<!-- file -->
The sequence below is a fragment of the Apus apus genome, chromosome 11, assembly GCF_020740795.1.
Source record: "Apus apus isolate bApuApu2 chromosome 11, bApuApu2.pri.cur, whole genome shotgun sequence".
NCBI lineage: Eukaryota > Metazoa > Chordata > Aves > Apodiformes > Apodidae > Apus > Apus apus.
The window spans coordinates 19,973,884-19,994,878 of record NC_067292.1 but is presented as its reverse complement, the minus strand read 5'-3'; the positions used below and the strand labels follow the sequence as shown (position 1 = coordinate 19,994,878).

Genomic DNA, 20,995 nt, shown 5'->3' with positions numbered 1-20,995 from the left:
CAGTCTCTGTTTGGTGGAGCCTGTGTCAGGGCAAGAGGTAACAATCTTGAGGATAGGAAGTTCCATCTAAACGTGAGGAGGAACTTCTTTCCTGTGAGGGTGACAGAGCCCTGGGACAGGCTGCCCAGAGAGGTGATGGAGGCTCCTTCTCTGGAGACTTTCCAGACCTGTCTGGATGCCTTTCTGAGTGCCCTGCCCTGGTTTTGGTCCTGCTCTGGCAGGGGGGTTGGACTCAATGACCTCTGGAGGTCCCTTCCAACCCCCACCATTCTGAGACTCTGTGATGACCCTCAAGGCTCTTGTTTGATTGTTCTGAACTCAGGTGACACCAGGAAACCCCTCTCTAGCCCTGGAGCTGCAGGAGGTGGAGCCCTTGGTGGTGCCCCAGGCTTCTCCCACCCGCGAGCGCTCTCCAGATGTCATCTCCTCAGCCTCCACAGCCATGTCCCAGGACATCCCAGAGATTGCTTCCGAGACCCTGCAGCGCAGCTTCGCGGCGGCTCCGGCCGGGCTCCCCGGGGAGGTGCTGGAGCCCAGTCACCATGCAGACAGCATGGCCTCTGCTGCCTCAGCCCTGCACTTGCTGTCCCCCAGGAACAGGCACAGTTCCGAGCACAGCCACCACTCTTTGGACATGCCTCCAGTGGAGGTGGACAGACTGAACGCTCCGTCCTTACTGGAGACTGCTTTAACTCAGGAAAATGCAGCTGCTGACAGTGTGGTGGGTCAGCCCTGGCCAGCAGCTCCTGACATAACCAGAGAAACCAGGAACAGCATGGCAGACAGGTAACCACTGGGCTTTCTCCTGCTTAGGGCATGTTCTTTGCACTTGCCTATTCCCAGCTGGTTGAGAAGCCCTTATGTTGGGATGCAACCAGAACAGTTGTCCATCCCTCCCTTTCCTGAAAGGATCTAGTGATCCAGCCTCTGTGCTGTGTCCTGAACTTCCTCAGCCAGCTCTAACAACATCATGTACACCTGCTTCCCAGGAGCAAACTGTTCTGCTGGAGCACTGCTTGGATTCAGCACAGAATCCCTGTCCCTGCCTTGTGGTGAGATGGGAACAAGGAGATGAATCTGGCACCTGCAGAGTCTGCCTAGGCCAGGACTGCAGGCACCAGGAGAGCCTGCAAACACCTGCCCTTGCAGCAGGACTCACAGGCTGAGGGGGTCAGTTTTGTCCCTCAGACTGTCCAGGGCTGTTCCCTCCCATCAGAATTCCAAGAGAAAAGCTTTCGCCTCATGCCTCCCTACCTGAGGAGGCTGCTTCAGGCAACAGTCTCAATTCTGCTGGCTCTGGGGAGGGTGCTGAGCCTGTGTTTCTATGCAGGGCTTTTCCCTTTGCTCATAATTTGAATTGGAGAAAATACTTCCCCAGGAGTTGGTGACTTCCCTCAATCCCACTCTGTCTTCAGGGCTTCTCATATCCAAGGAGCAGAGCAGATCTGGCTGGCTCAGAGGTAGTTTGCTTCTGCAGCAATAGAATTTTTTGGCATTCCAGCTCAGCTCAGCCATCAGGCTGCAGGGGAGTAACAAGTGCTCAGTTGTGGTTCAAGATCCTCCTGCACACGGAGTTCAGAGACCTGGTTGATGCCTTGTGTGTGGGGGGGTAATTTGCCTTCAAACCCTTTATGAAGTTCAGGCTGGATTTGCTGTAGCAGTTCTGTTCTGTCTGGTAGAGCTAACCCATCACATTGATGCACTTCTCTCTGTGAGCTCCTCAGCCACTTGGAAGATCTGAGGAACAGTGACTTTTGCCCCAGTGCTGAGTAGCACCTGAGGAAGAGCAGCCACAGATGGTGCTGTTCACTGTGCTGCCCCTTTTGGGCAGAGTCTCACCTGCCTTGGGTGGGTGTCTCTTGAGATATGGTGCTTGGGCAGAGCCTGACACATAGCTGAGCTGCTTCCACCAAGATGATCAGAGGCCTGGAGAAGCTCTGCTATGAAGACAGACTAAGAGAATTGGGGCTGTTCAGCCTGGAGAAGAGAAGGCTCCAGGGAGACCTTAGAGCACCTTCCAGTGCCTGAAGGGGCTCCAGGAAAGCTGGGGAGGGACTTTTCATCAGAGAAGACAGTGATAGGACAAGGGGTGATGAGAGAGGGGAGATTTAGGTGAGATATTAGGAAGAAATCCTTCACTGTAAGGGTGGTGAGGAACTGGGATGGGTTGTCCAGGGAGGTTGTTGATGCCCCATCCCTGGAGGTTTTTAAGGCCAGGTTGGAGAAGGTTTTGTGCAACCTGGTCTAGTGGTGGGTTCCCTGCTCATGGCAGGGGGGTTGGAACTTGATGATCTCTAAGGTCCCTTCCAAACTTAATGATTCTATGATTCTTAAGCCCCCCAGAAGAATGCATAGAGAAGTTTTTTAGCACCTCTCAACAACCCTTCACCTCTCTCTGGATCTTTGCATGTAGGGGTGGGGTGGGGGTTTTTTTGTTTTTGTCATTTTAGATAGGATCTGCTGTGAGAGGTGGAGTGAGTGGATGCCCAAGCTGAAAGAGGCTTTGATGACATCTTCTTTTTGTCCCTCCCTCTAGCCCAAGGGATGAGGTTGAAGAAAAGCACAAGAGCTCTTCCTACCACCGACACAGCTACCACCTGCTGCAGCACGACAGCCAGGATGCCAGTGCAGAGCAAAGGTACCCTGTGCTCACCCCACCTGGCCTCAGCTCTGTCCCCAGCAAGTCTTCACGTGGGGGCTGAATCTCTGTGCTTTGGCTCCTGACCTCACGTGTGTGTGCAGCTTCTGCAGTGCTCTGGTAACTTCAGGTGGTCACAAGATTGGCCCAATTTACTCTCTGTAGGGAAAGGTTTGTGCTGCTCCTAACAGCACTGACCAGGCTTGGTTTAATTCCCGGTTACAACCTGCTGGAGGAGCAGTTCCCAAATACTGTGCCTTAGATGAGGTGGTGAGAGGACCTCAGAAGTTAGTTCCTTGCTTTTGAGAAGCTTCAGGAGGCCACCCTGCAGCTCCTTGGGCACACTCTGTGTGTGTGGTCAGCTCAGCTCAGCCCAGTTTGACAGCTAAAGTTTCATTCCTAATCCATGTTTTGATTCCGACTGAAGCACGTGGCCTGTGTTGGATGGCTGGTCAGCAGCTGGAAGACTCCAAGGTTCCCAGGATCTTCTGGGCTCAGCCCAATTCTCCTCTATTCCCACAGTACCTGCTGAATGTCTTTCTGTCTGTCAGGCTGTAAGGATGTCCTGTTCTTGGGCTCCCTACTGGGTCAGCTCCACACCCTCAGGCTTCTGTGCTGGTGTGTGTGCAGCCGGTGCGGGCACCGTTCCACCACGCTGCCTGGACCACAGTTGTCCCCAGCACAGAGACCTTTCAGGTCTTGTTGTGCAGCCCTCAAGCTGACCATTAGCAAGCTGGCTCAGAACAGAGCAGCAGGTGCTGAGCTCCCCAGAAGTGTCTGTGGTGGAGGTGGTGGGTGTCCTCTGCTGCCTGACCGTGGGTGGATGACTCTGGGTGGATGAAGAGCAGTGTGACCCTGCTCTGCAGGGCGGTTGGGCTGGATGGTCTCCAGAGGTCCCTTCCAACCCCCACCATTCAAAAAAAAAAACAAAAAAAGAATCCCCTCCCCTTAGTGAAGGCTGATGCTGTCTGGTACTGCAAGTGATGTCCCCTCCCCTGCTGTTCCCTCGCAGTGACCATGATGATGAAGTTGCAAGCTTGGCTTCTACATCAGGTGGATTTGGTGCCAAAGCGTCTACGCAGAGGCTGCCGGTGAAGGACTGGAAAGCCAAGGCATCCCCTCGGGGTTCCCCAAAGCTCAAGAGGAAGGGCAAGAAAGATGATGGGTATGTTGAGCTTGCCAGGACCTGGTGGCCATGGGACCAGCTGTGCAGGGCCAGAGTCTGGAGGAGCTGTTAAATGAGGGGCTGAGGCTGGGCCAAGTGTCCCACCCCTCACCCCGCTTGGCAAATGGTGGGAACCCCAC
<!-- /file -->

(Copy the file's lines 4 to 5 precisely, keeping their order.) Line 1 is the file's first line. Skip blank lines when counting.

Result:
The window spans coordinates 19,973,884-19,994,878 of record NC_067292.1 but is presented as its reverse complement, the minus strand read 5'-3'; the positions used below and the strand labels follow the sequence as shown (position 1 = coordinate 19,994,878).

Genomic DNA, 20,995 nt, shown 5'->3' with positions numbered 1-20,995 from the left: